Private companies need to be attracted to contribute the other $12 billion necessary, and they’re likely to chip in for land surrounding proposed stations where public-private development will be encouraged. The real question is whether the current real estate downtown will negatively affect this project or whether these sources of money will look at the long-term of high-speed rail.

Meanwhile, the Bus Riders’ Union, always defending buses, sees this project as a “luxury train” and is likely to push for its derailment. Fortunately, the BRU, which we’ve discussed in the context of Los Angeles, has little influence statewide.

In Honolulu, the rail system that was approved on Tuesday is likely to be re-routed. Current plans are to have the 20-mile system leave downtown and head west through a section of the city called Salt Lake. This would mean that any airport service would come in another phase as a spur line. But it appears that the vote in favor of rail has changed the minds of some council people (a map showing the two routes is in the Honolulu Advertiser story), who now suggest that a line to the airport would be more valuable than one through Salt Lake.

There are benefits to both routings: whereas the Salt Lake line would serve more locals and a major mall, the Airport route would be better for tourists. Reelected Mayor Mufi Hannemann has in the past expressed his interest in the airport route, so we’ll see in the next few weeks what the council decides.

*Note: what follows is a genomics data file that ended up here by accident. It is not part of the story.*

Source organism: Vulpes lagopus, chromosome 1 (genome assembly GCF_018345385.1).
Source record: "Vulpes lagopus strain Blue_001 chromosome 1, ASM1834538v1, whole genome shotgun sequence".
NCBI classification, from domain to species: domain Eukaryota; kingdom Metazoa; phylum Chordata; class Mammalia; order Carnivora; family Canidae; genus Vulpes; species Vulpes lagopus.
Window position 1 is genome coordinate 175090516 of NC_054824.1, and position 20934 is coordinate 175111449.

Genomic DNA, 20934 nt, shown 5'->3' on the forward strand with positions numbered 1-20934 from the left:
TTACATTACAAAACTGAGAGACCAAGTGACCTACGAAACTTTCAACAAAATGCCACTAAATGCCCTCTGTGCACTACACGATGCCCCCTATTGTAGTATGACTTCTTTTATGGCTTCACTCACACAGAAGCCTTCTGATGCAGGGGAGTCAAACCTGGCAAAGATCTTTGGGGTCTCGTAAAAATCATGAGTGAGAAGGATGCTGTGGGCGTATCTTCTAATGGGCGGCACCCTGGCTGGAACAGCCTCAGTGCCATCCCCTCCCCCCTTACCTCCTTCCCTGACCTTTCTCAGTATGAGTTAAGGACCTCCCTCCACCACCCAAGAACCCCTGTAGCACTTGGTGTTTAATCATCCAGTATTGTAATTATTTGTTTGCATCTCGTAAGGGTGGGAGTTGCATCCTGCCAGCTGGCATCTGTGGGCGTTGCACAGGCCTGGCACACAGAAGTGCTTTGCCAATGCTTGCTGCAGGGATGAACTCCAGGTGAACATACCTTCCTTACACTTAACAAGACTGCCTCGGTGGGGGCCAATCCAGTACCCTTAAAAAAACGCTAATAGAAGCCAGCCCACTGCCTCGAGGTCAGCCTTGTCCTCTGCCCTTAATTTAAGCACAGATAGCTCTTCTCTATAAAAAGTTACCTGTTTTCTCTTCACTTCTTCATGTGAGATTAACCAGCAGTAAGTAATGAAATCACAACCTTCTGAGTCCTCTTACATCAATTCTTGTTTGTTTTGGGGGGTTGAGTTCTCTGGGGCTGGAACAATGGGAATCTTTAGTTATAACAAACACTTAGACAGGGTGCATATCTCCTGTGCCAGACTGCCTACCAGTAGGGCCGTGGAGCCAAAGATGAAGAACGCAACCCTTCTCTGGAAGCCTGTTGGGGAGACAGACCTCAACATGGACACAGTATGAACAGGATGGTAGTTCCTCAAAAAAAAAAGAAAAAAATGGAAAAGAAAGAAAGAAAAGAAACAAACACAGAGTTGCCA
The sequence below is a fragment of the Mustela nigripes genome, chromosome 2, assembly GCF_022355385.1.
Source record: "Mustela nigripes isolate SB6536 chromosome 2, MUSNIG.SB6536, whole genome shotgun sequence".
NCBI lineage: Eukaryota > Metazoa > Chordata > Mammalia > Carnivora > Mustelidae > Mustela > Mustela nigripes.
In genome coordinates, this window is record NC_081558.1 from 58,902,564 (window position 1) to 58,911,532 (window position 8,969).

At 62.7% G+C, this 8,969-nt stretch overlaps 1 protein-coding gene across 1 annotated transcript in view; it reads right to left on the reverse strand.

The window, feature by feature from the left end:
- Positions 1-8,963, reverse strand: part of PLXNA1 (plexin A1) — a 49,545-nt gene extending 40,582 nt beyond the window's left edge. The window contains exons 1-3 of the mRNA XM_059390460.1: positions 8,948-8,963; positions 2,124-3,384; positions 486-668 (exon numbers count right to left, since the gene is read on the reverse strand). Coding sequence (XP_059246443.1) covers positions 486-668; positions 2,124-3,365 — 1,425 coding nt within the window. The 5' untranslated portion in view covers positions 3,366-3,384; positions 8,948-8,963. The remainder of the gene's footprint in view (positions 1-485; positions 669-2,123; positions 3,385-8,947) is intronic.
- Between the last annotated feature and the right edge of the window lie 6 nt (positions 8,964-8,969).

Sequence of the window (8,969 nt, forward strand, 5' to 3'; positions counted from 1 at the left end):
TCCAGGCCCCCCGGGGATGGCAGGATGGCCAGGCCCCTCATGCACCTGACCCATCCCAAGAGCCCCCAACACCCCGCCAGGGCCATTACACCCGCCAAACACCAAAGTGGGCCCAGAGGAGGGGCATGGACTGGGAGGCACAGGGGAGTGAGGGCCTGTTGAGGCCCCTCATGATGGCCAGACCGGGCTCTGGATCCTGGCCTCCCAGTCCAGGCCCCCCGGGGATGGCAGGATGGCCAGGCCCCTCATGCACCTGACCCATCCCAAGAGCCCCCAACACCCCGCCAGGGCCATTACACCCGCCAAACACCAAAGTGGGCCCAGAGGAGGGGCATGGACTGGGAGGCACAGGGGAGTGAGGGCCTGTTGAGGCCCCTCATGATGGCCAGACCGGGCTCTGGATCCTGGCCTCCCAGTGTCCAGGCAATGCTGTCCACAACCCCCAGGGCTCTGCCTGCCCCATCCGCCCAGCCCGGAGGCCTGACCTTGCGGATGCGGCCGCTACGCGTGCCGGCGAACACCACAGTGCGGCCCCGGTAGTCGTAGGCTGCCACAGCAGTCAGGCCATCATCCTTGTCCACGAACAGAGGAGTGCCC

Meanwhile, in London, which, as we’ve discussed before, has a major transit system improvement plan, new Conservative Mayor Boris Johnson is scrapping a large number of projects meant to improve service in poor East London, which voted for him over former Labour Mayor “Red” Ken Livingstone. Livingstone had a number of projects planned for the east side of the city, including tram extensions and the pedestrianization of several open spaces in the city’s center.

Johnson, however, sees those projects as unnecessary and instead wants to focus on the government’s Crossrail program, a regional rail through link with underground stations in the city center (much like Paris’ RER or Philadelphia’s CCCC). He also wants the continued improvement of London’s Underground with air conditioned trains. This is disappointing news for East London but keep in mind the city has an astonishing 39 Billion Pounds worth of transit projects that will be complted before 2018.

Metro Rail New York

Second Avenue Subway: Rethink 2

Second Avenue Lower East Side Subway